"Yes. The same one as today. He didn’t stop it level — the elevator went up too far — she fell flat on her face. She came tumbling down — my mother —"

 

Dirty burst out laughing, like some lunatic. She couldn’t stop.

 

Struggling to find my words, I said to her, "Don’t laugh any more. You’ll never get through your story."

 

She stopped laughing and began shouting: "Oh, my, I’m getting silly — I’ll have to . . . No, no, I’ll finish my story. My mother. Not stirring, with her skirt over her head, that enormous skirt of hers. Like someone dead. Not another stir out of her. They picked her up and began putting her to bed. She started to puke — she was stewed to the eyebrows, except that one second earlier you couldn’t tell — that woman . . . She was like a mastiff. She was scary. "

 

I said to Dirty, abjectly: "I’d like to fall down in front of you, just the way she did. . ."

 

"Would you throw up?" Dirty asked me, without even a smile. She kissed me inside the mouth.

 

"Maybe."

 

 

 

I went into the bathroom. I was very pale. For no reason at all I looked at myself in the mirror for a long time; I was horribly unkempt, almost coarse, with swollen features that were not even ugly, and the rank look of a man just out of bed.

 

Dirty was alone in the bedroom. It was a huge room lighted by a multitude of ceiling lamps. She wandered around, walking straight ahead, as though she would never stop. She seemed literally crazy.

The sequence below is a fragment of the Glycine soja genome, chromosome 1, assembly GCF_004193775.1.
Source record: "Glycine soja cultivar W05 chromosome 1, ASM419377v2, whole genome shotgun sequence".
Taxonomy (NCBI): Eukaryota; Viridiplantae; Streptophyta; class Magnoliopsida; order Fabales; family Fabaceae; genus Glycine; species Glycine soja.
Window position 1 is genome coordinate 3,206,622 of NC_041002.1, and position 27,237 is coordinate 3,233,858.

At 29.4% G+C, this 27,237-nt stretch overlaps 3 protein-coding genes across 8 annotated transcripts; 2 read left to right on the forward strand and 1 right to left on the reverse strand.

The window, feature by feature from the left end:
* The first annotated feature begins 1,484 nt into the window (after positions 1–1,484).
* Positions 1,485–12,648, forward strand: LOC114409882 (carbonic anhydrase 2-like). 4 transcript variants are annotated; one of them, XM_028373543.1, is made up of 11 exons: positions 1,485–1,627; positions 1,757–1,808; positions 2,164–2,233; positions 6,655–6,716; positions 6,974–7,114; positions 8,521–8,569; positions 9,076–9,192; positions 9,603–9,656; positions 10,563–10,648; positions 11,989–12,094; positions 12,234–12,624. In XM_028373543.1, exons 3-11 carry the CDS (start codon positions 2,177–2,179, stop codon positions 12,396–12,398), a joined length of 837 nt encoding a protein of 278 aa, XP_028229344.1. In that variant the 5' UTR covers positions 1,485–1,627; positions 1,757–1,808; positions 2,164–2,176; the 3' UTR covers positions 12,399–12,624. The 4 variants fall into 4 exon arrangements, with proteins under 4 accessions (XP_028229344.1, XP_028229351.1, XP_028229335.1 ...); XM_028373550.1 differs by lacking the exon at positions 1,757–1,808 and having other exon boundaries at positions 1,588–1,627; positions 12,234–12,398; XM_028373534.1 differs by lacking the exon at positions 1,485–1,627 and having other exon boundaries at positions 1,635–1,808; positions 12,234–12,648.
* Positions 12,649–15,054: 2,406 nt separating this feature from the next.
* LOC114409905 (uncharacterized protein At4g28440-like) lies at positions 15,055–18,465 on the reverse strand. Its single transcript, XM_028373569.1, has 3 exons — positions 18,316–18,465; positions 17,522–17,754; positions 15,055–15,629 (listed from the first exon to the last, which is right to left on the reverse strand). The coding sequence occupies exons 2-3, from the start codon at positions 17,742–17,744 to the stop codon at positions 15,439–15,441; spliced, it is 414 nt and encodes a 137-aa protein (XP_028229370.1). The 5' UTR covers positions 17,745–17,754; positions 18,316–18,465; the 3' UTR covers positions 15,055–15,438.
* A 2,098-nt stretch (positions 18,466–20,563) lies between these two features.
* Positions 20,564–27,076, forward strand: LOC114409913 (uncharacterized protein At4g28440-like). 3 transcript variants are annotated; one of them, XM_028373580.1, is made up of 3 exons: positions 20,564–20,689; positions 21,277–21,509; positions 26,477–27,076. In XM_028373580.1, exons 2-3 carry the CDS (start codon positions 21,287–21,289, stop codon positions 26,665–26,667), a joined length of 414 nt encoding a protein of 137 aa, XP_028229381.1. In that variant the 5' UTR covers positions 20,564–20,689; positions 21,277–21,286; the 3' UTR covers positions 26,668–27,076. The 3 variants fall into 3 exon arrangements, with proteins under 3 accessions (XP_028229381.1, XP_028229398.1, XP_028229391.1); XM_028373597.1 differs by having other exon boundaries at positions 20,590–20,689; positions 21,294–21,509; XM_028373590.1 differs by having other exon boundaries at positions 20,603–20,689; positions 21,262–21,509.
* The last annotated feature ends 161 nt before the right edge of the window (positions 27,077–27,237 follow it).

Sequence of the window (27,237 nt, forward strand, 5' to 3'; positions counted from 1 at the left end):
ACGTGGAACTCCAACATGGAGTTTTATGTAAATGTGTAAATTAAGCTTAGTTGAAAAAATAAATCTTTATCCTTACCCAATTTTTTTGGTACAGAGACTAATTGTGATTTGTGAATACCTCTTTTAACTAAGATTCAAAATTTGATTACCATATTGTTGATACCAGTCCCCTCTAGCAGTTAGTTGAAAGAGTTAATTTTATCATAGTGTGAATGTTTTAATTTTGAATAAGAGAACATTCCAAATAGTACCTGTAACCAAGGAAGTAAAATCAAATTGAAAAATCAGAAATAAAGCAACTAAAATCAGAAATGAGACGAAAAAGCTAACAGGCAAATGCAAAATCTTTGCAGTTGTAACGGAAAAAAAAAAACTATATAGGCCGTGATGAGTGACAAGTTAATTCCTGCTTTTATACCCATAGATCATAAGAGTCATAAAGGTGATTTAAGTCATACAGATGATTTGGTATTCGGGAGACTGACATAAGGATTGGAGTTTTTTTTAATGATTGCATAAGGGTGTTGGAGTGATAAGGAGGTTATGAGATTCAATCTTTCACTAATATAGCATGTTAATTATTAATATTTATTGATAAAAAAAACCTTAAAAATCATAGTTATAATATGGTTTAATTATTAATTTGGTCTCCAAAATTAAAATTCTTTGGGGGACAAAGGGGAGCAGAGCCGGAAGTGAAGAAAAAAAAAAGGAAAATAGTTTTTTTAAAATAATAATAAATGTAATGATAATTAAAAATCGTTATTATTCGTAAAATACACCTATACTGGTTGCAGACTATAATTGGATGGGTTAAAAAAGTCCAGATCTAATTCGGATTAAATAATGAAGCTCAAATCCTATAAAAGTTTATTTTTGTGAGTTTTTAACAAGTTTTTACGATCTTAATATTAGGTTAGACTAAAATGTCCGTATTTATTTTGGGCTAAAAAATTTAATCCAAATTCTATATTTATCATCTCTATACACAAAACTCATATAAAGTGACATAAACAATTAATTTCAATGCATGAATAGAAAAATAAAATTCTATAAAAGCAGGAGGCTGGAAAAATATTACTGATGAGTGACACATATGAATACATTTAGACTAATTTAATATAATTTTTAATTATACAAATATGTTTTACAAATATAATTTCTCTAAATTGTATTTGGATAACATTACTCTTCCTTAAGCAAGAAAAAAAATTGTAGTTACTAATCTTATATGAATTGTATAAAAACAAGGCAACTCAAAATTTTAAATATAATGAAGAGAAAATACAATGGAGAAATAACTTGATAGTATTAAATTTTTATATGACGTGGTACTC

Her shoulders were bare to the point of indecency. In that light I found the glitter of her blond hair unbearable. She gave me a feeling of purity nonetheless. Even in her debauchery, there was such candor in her that I sometimes wanted to grovel at her feet. I was afraid of her. I saw that she was worn out. She was on the point of falling down. She began gasping for breath, panting like an animal; she was suffocating. Her mean, hunted look was driving me insane. She stopped — I think her legs were squirming under her dress. There was no doubt she was about to start raving. She rang the bell for the maid.

 

 

 

After a few moments, a redhaired, fresh-complexioned, and rather pretty maid came in. She seemed to gag on the smell. It was a highly unusual smell for so opulent a place: that of a lowdown brothel. Dirty had given up trying to stand on her feet unless she had a wall to lean on. She seemed to be in horrible pain. I don’t know at what point in the day she had smothered herself in cheap perfumes, but in addition to the indescribable state she had gotten herself into, she gave off a sour smell of armpit and crotch which, mingling with the perfume, recalled the stench of an infirmary. She also reeked of whisky, and she was belching…

 

The English girl was aghast.

 

"You’re just the personI need," Dirty announced, "but first you have to get the elevator man. There’s something I want to tell him."

 

The maid vanished; Dirty, now staggering, went and sat on a chair. With great difficulty she managed to set down a bottle and a glass on the floor beside her. Her eyes were growing heavy.

 

Her eyes tried to find me. I was no longer there. She lost her head. In a desperate voice she called out, "Troppmann!"

 

There was no reply.